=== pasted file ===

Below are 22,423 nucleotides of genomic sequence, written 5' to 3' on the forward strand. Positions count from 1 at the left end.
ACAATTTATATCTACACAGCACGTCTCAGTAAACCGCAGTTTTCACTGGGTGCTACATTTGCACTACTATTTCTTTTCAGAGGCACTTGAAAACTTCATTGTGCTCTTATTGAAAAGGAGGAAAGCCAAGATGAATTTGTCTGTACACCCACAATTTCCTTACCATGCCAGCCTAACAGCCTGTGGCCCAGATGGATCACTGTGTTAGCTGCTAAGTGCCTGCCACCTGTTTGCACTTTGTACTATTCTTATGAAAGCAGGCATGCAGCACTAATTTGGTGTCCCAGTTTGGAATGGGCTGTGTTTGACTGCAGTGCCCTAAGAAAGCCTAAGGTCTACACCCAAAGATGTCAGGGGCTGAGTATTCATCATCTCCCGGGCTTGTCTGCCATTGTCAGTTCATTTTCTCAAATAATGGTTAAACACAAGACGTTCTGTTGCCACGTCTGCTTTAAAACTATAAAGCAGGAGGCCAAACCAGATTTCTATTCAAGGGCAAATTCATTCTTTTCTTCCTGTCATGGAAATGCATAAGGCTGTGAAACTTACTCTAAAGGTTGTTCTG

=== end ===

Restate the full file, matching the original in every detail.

Below are 22,423 nucleotides of genomic sequence, written 5' to 3' on the forward strand. Positions count from 1 at the left end.
ACAATTTATATCTACACAGCACGTCTCAGTAAACCGCAGTTTTCACTGGGTGCTACATTTGCACTACTATTTCTTTTCAGAGGCACTTGAAAACTTCATTGTGCTCTTATTGAAAAGGAGGAAAGCCAAGATGAATTTGTCTGTACACCCACAATTTCCTTACCATGCCAGCCTAACAGCCTGTGGCCCAGATGGATCACTGTGTTAGCTGCTAAGTGCCTGCCACCTGTTTGCACTTTGTACTATTCTTATGAAAGCAGGCATGCAGCACTAATTTGGTGTCCCAGTTTGGAATGGGCTGTGTTTGACTGCAGTGCCCTAAGAAAGCCTAAGGTCTACACCCAAAGATGTCAGGGGCTGAGTATTCATCATCTCCCGGGCTTGTCTGCCATTGTCAGTTCATTTTCTCAAATAATGGTTAAACACAAGACGTTCTGTTGCCACGTCTGCTTTAAAACTATAAAGCAGGAGGCCAAACCAGATTTCTATTCAAGGGCAAATTCATTCTTTTCTTCCTGTCATGGAAATGCATAAGGCTGTGAAACTTACTCTAAAGGTTGTTCTG